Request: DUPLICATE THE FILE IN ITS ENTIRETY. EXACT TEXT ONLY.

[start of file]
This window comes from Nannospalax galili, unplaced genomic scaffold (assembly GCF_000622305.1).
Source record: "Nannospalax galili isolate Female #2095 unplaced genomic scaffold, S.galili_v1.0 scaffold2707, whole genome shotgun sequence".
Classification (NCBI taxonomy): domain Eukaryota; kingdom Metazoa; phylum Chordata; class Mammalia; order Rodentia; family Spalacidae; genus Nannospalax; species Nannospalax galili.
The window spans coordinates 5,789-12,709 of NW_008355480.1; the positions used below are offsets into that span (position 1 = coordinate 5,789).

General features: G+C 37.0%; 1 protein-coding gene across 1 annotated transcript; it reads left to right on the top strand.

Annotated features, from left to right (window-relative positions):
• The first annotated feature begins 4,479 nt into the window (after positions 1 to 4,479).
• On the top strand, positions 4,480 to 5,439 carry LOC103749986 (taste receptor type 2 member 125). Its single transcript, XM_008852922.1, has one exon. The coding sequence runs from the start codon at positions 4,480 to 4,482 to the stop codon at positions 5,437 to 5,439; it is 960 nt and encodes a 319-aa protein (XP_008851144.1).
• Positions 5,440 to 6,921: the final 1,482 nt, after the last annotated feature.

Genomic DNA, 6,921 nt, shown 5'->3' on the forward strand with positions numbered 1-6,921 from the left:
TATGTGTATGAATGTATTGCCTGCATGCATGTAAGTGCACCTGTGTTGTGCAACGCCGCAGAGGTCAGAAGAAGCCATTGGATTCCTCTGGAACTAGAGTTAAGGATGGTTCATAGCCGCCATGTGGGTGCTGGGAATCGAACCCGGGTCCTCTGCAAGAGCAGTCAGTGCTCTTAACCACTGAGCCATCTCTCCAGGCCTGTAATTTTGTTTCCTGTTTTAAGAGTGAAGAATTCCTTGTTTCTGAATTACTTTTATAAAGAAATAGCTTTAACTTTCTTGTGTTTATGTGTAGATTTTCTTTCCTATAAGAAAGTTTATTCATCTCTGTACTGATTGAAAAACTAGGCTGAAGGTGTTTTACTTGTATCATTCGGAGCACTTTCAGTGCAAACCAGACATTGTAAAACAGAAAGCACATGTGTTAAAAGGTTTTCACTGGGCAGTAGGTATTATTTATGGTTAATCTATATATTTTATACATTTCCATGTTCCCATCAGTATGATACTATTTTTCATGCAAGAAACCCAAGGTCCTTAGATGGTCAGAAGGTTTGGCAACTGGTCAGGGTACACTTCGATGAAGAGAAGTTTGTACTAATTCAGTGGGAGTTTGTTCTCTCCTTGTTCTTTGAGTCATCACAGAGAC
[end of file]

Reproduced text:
This window comes from Nannospalax galili, unplaced genomic scaffold (assembly GCF_000622305.1).
Source record: "Nannospalax galili isolate Female #2095 unplaced genomic scaffold, S.galili_v1.0 scaffold2707, whole genome shotgun sequence".
Classification (NCBI taxonomy): domain Eukaryota; kingdom Metazoa; phylum Chordata; class Mammalia; order Rodentia; family Spalacidae; genus Nannospalax; species Nannospalax galili.
The window spans coordinates 5,789-12,709 of NW_008355480.1; the positions used below are offsets into that span (position 1 = coordinate 5,789).

General features: G+C 37.0%; 1 protein-coding gene across 1 annotated transcript; it reads left to right on the top strand.

Annotated features, from left to right (window-relative positions):
• The first annotated feature begins 4,479 nt into the window (after positions 1 to 4,479).
• On the top strand, positions 4,480 to 5,439 carry LOC103749986 (taste receptor type 2 member 125). Its single transcript, XM_008852922.1, has one exon. The coding sequence runs from the start codon at positions 4,480 to 4,482 to the stop codon at positions 5,437 to 5,439; it is 960 nt and encodes a 319-aa protein (XP_008851144.1).
• Positions 5,440 to 6,921: the final 1,482 nt, after the last annotated feature.

Genomic DNA, 6,921 nt, shown 5'->3' on the forward strand with positions numbered 1-6,921 from the left:
TATGTGTATGAATGTATTGCCTGCATGCATGTAAGTGCACCTGTGTTGTGCAACGCCGCAGAGGTCAGAAGAAGCCATTGGATTCCTCTGGAACTAGAGTTAAGGATGGTTCATAGCCGCCATGTGGGTGCTGGGAATCGAACCCGGGTCCTCTGCAAGAGCAGTCAGTGCTCTTAACCACTGAGCCATCTCTCCAGGCCTGTAATTTTGTTTCCTGTTTTAAGAGTGAAGAATTCCTTGTTTCTGAATTACTTTTATAAAGAAATAGCTTTAACTTTCTTGTGTTTATGTGTAGATTTTCTTTCCTATAAGAAAGTTTATTCATCTCTGTACTGATTGAAAAACTAGGCTGAAGGTGTTTTACTTGTATCATTCGGAGCACTTTCAGTGCAAACCAGACATTGTAAAACAGAAAGCACATGTGTTAAAAGGTTTTCACTGGGCAGTAGGTATTATTTATGGTTAATCTATATATTTTATACATTTCCATGTTCCCATCAGTATGATACTATTTTTCATGCAAGAAACCCAAGGTCCTTAGATGGTCAGAAGGTTTGGCAACTGGTCAGGGTACACTTCGATGAAGAGAAGTTTGTACTAATTCAGTGGGAGTTTGTTCTCTCCTTGTTCTTTGAGTCATCACAGAGAC